Last week, Adm. Zukunft gave his final “State of Coast Guard Address” at the historic National Press Club in Washington, D.C. In his address, Adm. Zukunft used the events of the past year to highlight how each Coast Guard member has garnered public trust through dynamic leadership and a bias for action. The Coast Guard’s
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U.S. Coast Guard Commandant Adm. Paul Zukunft (right) and the heads of seven other Arctic nations’ coast guards sign a joint statement that establishes the frameworks that detail the development of a multi-year strategic plan, avenues to share information, highlight best practices, identify training exercises, and on-the-water combined operations to achieve safe, secure and environmentally-responsible maritime activity in the Arctic.
Ask any Coast Guard man or woman and any Marine about Douglas Munro and you will instantly be taken back to the fateful day in 1942 when a Coast Guardsman gave his life so a detachment of Marines might live. To a woman or man, each will recite Munro’s last words to his best friend, Ray Evans, “Did they get off?” In many ways, Munro’s sacrifice is at the very core of the close relationship between the two services. And, all who hear Munro’s story instantly understand the bond between American brothers and sisters in arms and the true meaning of service to nation.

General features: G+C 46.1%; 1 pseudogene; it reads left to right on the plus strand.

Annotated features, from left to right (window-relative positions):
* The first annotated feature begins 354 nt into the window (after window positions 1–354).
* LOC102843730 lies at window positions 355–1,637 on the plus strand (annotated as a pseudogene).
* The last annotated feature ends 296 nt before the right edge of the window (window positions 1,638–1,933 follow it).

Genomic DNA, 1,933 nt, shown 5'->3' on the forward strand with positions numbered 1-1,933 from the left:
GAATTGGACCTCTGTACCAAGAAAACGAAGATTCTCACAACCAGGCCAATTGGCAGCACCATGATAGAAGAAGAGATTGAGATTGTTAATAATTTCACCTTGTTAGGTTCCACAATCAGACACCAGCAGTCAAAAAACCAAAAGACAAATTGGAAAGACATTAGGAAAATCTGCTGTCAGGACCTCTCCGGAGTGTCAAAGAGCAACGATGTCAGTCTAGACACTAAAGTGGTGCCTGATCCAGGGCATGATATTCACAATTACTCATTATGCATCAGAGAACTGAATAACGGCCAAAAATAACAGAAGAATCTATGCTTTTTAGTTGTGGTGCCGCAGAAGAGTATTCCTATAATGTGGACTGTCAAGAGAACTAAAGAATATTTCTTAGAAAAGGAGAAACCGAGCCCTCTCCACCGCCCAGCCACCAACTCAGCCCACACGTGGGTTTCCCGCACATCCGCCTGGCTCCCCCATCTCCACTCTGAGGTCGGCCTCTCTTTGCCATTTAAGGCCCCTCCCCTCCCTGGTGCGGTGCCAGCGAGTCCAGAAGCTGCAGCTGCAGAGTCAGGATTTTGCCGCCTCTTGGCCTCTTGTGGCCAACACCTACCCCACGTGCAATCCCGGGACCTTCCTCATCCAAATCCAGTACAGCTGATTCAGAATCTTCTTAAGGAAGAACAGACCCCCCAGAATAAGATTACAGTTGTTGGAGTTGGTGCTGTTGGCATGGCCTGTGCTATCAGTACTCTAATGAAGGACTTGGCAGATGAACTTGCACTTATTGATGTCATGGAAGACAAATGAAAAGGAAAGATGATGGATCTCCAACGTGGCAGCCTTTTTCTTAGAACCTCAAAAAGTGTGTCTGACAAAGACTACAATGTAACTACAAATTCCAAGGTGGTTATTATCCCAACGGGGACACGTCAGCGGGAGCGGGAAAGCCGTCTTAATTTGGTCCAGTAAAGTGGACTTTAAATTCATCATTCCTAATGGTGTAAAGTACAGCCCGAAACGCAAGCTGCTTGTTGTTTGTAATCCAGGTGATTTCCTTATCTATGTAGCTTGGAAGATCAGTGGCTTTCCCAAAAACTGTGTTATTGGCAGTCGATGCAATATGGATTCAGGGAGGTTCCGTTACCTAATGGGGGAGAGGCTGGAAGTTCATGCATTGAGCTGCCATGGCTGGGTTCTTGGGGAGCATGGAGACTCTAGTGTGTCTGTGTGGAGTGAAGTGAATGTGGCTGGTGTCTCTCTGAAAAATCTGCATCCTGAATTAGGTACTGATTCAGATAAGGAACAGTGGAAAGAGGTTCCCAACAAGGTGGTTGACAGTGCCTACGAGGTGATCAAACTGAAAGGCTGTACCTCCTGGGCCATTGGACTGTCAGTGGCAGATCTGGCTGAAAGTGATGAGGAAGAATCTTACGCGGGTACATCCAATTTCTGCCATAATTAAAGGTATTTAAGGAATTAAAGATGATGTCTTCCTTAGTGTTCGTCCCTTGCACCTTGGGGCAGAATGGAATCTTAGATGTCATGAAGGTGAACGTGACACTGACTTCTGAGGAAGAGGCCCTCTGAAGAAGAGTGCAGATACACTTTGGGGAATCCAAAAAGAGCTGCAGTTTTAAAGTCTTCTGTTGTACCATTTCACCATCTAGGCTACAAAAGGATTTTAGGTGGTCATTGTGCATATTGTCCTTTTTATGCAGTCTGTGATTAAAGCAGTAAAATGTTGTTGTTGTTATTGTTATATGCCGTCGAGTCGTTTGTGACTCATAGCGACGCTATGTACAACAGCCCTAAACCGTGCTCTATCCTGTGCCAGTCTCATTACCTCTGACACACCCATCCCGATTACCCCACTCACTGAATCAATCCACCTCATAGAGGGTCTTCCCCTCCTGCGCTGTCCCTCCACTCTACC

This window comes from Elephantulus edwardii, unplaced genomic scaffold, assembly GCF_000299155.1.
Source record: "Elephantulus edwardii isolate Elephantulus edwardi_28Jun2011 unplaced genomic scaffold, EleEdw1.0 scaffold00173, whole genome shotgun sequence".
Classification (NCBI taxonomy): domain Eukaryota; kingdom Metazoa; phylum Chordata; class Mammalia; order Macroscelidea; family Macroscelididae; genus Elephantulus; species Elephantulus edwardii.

Sometimes a person gets a weird feeling in the pit of their stomach because there is more to a situation than meets the eye. This feeling is commonly referred to as a person’s “sixth sense.” Coast Guard boarding officers are trained to follow that “sixth sense” while they’re conducting counter narcotics operations in the Eastern Pacific and Caribbean Basin. That’s exactly what happened to Petty Officer Matthew Baasch and a boarding team from the Cutter Bertholf when they climbed aboard the fishing vessel Goliat I off the coast of Colombia on June 28.
So others may live. It’s the creed of the aviation rescue swimmer community and a promise to those in danger that when a Coast Guard rescue swimmer enters the water, she or he will do everything in their power – including risk their own life – to save you. Petty Officer 1st Class Rachid Arnick kept that promise and proved he was willing to risk his own life so others may live on the morning of Sept. 21, 2013, in the frigid waters of the Bering Sea.
“Raymond Evans’ memory, character and legacy is a part of our Coast Guard culture,” said Coast Guard Commandant Adm. Paul Zukunft. “Nothing could be more fitting than to commission a fast response cutter in his name – his spirit will live on in the Coast Guard Cutter Raymond Evans.”
Coast Guard Commandant Adm. Paul Zukunft announced today the Coast Guard will name a cutter in honor of Senior Chief Petty Officer Terrell Horne III who died on Dec. 2, 2012, while carrying out law enforcement operations near Santa Cruz, California. The Commandant personally informed the Horne family earlier today a fast response cutter will bear Terrell’s name in honor of his sacrifice and faithful service in defense of his nation.
Moments ago, Adm. Paul F. Zukunft assumed command of the United States Coast Guard in a change of command ceremony teeming with naval tradition at Douglas A. Munro Coast Guard Headquarters in Washington, D.C. As the 25th Commandant of the Coast Guard, Zukunft will lead the largest component of the Department of Homeland Security, comprised of 41,700 active duty, 7,800 reserve and 8,300 civilian personnel as well as 31,000 volunteer Coast Guard auxiliarists.